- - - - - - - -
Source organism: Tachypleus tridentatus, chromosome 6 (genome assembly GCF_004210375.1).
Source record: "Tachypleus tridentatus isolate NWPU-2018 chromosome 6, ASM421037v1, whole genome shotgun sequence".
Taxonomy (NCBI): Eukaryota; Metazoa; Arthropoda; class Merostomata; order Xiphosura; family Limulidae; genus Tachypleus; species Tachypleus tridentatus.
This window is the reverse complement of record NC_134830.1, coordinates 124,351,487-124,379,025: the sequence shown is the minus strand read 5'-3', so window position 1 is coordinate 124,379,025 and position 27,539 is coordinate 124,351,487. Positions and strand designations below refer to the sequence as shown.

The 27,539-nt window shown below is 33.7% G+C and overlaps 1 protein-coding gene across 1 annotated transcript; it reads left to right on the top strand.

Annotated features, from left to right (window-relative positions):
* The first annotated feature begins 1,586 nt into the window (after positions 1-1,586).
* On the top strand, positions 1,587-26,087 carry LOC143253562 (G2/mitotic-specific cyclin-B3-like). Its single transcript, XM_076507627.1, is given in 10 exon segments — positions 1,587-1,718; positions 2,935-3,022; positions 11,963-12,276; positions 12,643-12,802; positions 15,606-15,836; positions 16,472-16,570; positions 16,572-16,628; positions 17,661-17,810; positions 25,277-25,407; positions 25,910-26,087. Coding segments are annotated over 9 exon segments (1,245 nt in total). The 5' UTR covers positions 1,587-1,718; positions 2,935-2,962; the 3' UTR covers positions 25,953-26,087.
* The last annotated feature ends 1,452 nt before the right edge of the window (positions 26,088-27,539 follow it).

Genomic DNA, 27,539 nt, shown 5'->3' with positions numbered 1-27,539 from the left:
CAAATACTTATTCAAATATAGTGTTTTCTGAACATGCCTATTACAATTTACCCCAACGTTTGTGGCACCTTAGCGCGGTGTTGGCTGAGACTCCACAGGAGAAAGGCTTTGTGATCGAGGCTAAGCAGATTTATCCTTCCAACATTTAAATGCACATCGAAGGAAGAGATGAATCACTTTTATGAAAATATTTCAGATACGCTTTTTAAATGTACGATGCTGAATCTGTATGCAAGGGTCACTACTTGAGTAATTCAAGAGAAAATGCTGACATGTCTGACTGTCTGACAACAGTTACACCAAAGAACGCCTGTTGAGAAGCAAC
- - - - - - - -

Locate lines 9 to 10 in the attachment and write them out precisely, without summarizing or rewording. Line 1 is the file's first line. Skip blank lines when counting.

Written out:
* The last annotated feature ends 1,452 nt before the right edge of the window (positions 26,088-27,539 follow it).

Genomic DNA, 27,539 nt, shown 5'->3' with positions numbered 1-27,539 from the left: